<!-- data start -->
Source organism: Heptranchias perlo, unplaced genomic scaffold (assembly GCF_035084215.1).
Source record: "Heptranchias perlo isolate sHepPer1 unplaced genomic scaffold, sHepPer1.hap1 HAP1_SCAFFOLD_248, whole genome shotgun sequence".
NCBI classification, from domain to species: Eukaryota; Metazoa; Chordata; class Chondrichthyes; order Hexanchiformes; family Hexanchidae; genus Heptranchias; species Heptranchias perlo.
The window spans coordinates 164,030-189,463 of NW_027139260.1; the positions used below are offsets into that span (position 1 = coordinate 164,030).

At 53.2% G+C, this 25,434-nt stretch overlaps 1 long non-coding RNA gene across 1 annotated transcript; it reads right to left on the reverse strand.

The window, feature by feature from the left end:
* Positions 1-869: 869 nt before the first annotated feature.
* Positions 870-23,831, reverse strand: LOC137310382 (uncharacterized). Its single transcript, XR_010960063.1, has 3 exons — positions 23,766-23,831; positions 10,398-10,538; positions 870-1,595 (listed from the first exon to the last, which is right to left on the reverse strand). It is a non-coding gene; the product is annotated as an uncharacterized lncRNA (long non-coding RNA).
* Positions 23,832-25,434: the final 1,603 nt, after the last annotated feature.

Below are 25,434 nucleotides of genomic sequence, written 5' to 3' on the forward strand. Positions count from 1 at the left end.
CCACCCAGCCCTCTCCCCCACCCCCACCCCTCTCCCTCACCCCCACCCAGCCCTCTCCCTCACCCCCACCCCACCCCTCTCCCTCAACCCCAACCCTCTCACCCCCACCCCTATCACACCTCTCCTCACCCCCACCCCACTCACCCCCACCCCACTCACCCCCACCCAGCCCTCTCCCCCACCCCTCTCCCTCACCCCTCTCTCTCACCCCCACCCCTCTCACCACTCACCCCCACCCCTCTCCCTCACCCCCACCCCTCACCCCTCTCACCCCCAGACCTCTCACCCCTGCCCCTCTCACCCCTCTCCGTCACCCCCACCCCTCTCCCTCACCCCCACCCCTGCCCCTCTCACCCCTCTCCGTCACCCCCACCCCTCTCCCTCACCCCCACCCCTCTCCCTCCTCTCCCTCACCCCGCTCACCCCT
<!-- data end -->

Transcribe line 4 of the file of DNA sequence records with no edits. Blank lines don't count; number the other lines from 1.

The window spans coordinates 164,030-189,463 of NW_027139260.1; the positions used below are offsets into that span (position 1 = coordinate 164,030).